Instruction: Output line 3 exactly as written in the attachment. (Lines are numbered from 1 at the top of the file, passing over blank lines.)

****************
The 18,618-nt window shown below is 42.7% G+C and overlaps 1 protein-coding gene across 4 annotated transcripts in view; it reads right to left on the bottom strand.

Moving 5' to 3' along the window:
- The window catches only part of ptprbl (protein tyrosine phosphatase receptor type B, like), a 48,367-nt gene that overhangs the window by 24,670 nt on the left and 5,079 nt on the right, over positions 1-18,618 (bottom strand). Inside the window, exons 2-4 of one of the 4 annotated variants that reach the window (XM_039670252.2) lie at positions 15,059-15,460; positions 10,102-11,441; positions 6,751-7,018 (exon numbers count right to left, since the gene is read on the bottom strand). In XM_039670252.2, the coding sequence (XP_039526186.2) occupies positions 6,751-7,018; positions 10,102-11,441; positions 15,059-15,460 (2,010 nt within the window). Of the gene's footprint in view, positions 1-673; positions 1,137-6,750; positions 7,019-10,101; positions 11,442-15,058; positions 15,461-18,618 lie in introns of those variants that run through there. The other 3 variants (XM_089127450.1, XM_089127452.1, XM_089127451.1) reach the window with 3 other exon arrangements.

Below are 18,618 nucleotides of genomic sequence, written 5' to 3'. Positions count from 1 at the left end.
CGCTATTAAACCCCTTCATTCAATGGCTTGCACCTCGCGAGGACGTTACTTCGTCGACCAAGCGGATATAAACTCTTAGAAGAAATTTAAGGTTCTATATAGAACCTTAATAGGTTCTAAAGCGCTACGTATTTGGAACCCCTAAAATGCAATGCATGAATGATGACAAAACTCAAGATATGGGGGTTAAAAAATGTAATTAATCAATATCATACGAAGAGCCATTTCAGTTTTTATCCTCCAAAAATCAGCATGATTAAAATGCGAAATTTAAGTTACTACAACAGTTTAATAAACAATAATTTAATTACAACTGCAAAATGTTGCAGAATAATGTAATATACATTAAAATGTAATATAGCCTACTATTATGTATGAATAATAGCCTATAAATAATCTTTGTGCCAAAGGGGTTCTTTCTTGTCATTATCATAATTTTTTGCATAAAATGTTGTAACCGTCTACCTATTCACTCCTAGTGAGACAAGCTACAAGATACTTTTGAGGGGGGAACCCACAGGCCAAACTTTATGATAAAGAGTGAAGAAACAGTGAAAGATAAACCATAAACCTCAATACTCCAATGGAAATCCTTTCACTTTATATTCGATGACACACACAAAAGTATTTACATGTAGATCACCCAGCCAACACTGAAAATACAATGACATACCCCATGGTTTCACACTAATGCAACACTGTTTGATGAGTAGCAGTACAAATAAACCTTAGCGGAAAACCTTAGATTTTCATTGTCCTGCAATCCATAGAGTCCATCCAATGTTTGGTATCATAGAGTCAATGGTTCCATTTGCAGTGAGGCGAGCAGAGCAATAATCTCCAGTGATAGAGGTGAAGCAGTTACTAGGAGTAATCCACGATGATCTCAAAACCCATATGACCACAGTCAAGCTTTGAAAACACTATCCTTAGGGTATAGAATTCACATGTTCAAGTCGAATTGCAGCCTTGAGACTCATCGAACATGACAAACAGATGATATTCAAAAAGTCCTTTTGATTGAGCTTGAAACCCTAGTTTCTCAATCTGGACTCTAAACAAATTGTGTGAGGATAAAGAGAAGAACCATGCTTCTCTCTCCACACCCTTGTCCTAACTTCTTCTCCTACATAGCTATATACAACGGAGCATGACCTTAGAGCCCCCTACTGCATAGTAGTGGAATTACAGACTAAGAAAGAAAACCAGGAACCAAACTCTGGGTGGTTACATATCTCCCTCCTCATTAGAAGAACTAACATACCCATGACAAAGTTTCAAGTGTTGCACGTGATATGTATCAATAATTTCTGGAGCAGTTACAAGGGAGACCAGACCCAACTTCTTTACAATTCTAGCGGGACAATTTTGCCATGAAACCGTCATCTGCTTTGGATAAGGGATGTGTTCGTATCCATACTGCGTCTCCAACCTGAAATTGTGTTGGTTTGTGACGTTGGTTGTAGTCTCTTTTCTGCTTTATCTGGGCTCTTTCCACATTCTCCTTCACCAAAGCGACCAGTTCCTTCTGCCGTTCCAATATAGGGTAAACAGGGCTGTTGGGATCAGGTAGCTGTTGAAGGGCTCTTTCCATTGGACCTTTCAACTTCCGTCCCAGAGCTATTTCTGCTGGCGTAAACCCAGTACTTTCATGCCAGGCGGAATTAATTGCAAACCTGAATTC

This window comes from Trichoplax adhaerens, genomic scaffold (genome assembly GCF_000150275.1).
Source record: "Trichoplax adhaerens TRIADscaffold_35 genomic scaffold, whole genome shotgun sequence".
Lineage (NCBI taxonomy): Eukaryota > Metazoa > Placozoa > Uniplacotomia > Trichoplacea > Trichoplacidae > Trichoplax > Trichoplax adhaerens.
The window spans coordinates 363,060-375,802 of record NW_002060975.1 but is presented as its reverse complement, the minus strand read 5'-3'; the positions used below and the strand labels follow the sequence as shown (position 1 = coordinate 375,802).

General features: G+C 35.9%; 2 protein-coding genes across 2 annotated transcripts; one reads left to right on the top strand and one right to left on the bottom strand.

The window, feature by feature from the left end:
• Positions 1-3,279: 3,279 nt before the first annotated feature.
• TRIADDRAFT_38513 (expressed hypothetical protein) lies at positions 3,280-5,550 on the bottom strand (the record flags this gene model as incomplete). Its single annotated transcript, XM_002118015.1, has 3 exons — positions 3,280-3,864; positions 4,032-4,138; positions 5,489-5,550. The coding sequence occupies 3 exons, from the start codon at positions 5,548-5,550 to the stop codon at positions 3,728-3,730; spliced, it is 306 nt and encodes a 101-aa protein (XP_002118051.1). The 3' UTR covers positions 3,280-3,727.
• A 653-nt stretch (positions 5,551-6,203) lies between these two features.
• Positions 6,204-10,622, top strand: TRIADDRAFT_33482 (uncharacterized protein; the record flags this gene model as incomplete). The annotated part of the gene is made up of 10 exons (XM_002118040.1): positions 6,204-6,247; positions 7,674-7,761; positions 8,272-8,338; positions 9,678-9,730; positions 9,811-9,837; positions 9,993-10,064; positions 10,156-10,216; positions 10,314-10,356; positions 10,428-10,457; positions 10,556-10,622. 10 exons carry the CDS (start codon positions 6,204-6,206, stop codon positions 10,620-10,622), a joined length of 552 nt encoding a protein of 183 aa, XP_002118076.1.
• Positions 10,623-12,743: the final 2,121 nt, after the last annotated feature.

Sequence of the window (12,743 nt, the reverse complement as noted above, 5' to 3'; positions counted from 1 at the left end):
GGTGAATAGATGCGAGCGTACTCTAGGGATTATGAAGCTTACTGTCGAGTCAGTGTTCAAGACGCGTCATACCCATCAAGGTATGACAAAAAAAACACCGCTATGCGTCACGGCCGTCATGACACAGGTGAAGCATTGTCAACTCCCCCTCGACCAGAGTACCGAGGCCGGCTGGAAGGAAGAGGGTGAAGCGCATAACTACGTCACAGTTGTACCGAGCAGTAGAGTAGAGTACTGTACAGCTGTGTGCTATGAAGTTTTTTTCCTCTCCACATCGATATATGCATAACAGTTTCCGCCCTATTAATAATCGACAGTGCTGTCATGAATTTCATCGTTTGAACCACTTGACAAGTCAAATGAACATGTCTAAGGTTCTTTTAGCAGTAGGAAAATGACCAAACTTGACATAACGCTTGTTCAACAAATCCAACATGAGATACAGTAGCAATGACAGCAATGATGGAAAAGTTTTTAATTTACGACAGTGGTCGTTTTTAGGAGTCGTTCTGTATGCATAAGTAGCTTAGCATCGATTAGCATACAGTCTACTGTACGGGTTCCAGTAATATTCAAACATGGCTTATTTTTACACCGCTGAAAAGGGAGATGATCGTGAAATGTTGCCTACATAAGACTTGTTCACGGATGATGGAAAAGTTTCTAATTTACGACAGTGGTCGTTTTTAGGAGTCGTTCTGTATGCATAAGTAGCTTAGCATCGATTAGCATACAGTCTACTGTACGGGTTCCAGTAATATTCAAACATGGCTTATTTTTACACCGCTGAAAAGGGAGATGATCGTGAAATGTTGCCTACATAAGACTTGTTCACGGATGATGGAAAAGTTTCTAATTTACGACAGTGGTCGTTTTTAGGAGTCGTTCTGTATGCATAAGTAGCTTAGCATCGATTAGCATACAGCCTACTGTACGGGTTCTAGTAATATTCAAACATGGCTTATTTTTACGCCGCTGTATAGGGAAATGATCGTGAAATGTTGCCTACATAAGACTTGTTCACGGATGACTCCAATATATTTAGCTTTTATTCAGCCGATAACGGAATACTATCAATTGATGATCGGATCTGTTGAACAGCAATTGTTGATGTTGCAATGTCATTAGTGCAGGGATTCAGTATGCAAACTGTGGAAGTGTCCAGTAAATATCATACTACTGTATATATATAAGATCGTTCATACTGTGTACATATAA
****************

- The window catches only part of ptprbl (protein tyrosine phosphatase receptor type B, like), a 48,367-nt gene that overhangs the window by 24,670 nt on the left and 5,079 nt on the right, over positions 1-18,618 (bottom strand). Inside the window, exons 2-4 of one of the 4 annotated variants that reach the window (XM_039670252.2) lie at positions 15,059-15,460; positions 10,102-11,441; positions 6,751-7,018 (exon numbers count right to left, since the gene is read on the bottom strand). In XM_039670252.2, the coding sequence (XP_039526186.2) occupies positions 6,751-7,018; positions 10,102-11,441; positions 15,059-15,460 (2,010 nt within the window). Of the gene's footprint in view, positions 1-673; positions 1,137-6,750; positions 7,019-10,101; positions 11,442-15,058; positions 15,461-18,618 lie in introns of those variants that run through there. The other 3 variants (XM_089127450.1, XM_089127452.1, XM_089127451.1) reach the window with 3 other exon arrangements.